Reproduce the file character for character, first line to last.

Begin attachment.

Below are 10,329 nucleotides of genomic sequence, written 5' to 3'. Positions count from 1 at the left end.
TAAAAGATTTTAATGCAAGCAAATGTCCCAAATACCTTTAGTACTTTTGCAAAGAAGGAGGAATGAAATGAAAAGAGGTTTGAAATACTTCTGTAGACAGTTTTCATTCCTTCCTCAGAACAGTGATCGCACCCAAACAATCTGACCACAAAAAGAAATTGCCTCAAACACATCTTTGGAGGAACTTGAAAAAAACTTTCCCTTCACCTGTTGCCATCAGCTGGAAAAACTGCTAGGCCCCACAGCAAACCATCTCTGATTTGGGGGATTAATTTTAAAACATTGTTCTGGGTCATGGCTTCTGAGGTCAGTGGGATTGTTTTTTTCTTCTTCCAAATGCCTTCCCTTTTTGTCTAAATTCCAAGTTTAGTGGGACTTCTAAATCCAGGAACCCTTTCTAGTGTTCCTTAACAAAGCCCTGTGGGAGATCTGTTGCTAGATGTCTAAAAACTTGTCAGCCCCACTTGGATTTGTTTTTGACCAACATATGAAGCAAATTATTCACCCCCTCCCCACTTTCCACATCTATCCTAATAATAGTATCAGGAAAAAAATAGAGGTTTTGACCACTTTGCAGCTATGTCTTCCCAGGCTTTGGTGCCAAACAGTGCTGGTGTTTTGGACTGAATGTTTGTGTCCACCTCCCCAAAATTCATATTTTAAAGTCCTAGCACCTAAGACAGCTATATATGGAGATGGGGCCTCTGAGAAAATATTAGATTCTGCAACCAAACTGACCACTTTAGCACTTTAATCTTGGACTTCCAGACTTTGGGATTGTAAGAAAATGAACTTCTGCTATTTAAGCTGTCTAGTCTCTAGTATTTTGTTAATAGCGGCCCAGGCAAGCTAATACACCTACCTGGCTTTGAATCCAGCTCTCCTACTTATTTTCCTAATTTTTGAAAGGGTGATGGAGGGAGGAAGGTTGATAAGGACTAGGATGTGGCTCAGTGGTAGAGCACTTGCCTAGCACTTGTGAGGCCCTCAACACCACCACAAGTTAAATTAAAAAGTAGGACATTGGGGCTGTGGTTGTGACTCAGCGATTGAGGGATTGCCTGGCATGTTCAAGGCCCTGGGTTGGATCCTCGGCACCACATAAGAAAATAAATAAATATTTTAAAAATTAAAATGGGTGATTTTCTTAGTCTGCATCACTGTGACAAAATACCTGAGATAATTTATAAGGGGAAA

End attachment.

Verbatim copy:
Below are 10,329 nucleotides of genomic sequence, written 5' to 3'. Positions count from 1 at the left end.
TAAAAGATTTTAATGCAAGCAAATGTCCCAAATACCTTTAGTACTTTTGCAAAGAAGGAGGAATGAAATGAAAAGAGGTTTGAAATACTTCTGTAGACAGTTTTCATTCCTTCCTCAGAACAGTGATCGCACCCAAACAATCTGACCACAAAAAGAAATTGCCTCAAACACATCTTTGGAGGAACTTGAAAAAAACTTTCCCTTCACCTGTTGCCATCAGCTGGAAAAACTGCTAGGCCCCACAGCAAACCATCTCTGATTTGGGGGATTAATTTTAAAACATTGTTCTGGGTCATGGCTTCTGAGGTCAGTGGGATTGTTTTTTTCTTCTTCCAAATGCCTTCCCTTTTTGTCTAAATTCCAAGTTTAGTGGGACTTCTAAATCCAGGAACCCTTTCTAGTGTTCCTTAACAAAGCCCTGTGGGAGATCTGTTGCTAGATGTCTAAAAACTTGTCAGCCCCACTTGGATTTGTTTTTGACCAACATATGAAGCAAATTATTCACCCCCTCCCCACTTTCCACATCTATCCTAATAATAGTATCAGGAAAAAAATAGAGGTTTTGACCACTTTGCAGCTATGTCTTCCCAGGCTTTGGTGCCAAACAGTGCTGGTGTTTTGGACTGAATGTTTGTGTCCACCTCCCCAAAATTCATATTTTAAAGTCCTAGCACCTAAGACAGCTATATATGGAGATGGGGCCTCTGAGAAAATATTAGATTCTGCAACCAAACTGACCACTTTAGCACTTTAATCTTGGACTTCCAGACTTTGGGATTGTAAGAAAATGAACTTCTGCTATTTAAGCTGTCTAGTCTCTAGTATTTTGTTAATAGCGGCCCAGGCAAGCTAATACACCTACCTGGCTTTGAATCCAGCTCTCCTACTTATTTTCCTAATTTTTGAAAGGGTGATGGAGGGAGGAAGGTTGATAAGGACTAGGATGTGGCTCAGTGGTAGAGCACTTGCCTAGCACTTGTGAGGCCCTCAACACCACCACAAGTTAAATTAAAAAGTAGGACATTGGGGCTGTGGTTGTGACTCAGCGATTGAGGGATTGCCTGGCATGTTCAAGGCCCTGGGTTGGATCCTCGGCACCACATAAGAAAATAAATAAATATTTTAAAAATTAAAATGGGTGATTTTCTTAGTCTGCATCACTGTGACAAAATACCTGAGATAATTTATAAGGGGAAA